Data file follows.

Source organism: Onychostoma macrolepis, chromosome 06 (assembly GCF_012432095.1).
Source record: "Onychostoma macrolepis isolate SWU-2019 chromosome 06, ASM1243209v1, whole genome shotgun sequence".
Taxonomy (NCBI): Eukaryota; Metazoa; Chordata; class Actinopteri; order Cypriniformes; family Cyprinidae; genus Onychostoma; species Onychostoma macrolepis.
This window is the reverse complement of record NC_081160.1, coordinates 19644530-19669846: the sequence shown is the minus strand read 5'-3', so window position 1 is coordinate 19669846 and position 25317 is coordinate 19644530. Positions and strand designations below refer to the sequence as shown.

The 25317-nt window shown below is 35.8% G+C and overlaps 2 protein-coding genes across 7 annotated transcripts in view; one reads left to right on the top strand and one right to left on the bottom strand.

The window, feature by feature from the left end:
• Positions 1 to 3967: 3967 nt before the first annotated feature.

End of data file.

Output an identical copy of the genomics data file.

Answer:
Source organism: Onychostoma macrolepis, chromosome 06 (assembly GCF_012432095.1).
Source record: "Onychostoma macrolepis isolate SWU-2019 chromosome 06, ASM1243209v1, whole genome shotgun sequence".
Taxonomy (NCBI): Eukaryota; Metazoa; Chordata; class Actinopteri; order Cypriniformes; family Cyprinidae; genus Onychostoma; species Onychostoma macrolepis.
This window is the reverse complement of record NC_081160.1, coordinates 19644530-19669846: the sequence shown is the minus strand read 5'-3', so window position 1 is coordinate 19669846 and position 25317 is coordinate 19644530. Positions and strand designations below refer to the sequence as shown.

The 25317-nt window shown below is 35.8% G+C and overlaps 2 protein-coding genes across 7 annotated transcripts in view; one reads left to right on the top strand and one right to left on the bottom strand.

The window, feature by feature from the left end:
• Positions 1 to 3967: 3967 nt before the first annotated feature.